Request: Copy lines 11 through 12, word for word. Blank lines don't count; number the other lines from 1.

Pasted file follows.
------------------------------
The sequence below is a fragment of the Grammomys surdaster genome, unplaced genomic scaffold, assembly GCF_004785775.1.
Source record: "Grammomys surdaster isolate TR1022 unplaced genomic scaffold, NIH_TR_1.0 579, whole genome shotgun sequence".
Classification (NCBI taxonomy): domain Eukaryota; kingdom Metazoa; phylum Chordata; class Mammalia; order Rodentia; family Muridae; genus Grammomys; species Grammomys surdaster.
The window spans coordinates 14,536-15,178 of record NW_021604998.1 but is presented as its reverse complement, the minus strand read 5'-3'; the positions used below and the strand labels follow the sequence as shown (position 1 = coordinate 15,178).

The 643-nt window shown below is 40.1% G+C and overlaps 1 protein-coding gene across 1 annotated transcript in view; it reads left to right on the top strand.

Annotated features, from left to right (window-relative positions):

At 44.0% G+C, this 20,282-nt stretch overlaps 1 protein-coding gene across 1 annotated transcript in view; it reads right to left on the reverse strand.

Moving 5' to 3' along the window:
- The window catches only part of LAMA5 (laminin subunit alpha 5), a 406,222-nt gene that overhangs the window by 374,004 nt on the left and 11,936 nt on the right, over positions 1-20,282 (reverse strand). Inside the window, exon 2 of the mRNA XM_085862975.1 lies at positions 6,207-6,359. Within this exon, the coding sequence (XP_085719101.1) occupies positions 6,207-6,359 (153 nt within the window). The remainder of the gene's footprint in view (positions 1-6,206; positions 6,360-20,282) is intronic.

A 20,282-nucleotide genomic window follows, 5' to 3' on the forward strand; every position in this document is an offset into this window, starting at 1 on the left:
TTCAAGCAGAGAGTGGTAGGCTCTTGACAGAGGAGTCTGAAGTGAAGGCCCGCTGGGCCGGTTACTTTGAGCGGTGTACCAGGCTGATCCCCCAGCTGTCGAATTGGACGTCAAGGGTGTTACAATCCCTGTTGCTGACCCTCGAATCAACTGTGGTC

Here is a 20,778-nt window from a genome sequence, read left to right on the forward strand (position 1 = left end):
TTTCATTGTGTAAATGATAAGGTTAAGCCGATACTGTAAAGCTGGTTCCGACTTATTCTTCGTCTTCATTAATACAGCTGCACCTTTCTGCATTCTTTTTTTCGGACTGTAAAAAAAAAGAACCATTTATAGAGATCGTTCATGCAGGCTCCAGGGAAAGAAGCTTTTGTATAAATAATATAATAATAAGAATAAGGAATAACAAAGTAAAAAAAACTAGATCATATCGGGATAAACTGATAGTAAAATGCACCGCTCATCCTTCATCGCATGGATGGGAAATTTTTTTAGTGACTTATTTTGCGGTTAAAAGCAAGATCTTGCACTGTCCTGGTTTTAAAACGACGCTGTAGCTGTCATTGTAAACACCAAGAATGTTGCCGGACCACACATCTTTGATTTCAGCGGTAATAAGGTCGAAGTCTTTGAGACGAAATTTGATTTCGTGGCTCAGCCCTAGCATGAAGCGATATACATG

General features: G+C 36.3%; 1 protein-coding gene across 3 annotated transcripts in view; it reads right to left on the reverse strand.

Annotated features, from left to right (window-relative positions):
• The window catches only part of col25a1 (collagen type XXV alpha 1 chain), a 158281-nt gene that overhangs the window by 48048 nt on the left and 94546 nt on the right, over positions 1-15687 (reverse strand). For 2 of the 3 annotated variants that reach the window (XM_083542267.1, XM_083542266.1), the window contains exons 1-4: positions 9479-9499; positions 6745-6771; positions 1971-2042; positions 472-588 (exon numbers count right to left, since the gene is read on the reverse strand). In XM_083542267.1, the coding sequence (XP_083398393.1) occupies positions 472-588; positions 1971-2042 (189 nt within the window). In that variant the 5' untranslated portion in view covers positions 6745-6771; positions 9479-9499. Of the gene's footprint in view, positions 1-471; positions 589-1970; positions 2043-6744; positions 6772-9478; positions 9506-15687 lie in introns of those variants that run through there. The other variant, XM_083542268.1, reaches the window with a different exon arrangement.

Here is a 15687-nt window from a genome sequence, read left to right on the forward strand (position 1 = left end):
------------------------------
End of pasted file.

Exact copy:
TTCAAGCAGAGAGTGGTAGGCTCTTGACAGAGGAGTCTGAAGTGAAGGCCCGCTGGGCCGGTTACTTTGAGCGGTGTACCAGGCTGATCCCCCAGCTGTCGAATTGGACGTCAAGGGTGTTACAATCCCTGTTGCTGACCCTCGAATCAACTGTGGTC

Here is a 20,778-nt window from a genome sequence, read left to right on the forward strand (position 1 = left end):